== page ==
SIU Vision Lab

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person texting while driving

About the SIUC Vision Lab

The SIUC Vision lab investigates cognitive development and adaptive behavior in both humans and autonomous artificial agents. There are three major ongoing research projects:

Visual attention and spatial working memory. Several current research studies are investigating how infants, children, and adults use both memory and visual skill to guide their attention across space and time. We also study how people divide their attention while working on two or more simultaneous tasks. As noted below, this work is complemented by a number of computer models that simulate eye-movement activity in real time.

Neural network models of vision and oculomotor control. In collaboration with Dima Amso (Brown University) and Scott Johnson (UCLA), we also design and test computer models of early visual processing and oculomotor control. These models have three important features:

  1. Biological inspiration: the architectures and learning algorithms used in these models are inspired by the anatomy and physiology of the mammalian visual system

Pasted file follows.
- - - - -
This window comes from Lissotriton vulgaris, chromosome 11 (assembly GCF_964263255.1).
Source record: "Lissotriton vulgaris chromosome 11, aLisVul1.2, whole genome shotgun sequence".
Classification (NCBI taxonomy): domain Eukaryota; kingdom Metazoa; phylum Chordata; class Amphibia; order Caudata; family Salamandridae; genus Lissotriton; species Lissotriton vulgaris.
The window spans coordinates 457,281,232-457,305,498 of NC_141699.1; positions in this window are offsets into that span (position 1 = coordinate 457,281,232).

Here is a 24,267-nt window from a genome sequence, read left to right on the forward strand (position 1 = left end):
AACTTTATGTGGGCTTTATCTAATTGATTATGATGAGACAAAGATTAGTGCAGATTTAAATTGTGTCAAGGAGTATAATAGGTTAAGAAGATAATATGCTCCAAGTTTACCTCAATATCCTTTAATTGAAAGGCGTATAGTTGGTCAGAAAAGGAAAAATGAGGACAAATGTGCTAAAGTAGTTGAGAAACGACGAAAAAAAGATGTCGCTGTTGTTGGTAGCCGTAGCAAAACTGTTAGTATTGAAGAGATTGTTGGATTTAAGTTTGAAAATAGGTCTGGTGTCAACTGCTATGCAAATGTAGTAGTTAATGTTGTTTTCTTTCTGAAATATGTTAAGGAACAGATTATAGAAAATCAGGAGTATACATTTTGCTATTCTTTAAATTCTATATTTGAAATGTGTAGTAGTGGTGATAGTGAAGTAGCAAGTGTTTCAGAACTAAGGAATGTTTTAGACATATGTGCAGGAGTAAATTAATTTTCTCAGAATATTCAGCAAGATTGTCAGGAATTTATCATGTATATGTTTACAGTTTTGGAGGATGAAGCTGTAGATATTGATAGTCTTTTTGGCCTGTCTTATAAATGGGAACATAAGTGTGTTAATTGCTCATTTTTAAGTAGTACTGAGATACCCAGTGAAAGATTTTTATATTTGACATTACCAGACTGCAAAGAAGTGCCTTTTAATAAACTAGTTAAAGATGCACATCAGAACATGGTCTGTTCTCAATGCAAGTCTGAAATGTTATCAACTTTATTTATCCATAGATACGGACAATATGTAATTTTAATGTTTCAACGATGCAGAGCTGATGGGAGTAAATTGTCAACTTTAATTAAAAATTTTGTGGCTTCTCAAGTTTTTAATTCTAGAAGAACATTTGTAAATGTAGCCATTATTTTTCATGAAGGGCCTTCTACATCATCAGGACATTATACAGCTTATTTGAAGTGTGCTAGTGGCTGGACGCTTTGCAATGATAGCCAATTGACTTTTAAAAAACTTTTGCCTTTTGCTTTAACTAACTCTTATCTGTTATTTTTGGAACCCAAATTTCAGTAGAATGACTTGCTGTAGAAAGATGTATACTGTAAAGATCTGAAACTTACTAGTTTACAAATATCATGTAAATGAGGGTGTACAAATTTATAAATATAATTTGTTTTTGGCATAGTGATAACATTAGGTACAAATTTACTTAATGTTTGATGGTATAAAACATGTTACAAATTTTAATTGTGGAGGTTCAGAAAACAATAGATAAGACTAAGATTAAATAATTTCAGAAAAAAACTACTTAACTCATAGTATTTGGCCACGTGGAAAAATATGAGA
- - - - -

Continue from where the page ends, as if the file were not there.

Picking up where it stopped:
2. Embodied knowledge: these models are designed with simple physical bodies, which enable them to interact with and learn from their environment--a critical element of robotics and machine learning models that must deal with noisy or uncertain environments
  3. Realtime performance: although current modeling work is computer-simulated, the goal of each model is to reproduce behavior (e.g., eye movements, hand and arm movements) as it unfolds in real time

Developmental cognitive neuroscience. A third project uses neural-imaging methods (e.g., fMRI) to investigate the neural substrates of working memory and spatial-directed attention. This work not only informs the computer models that are being developed, but it is also shaped and influenced by the results of the modeling work.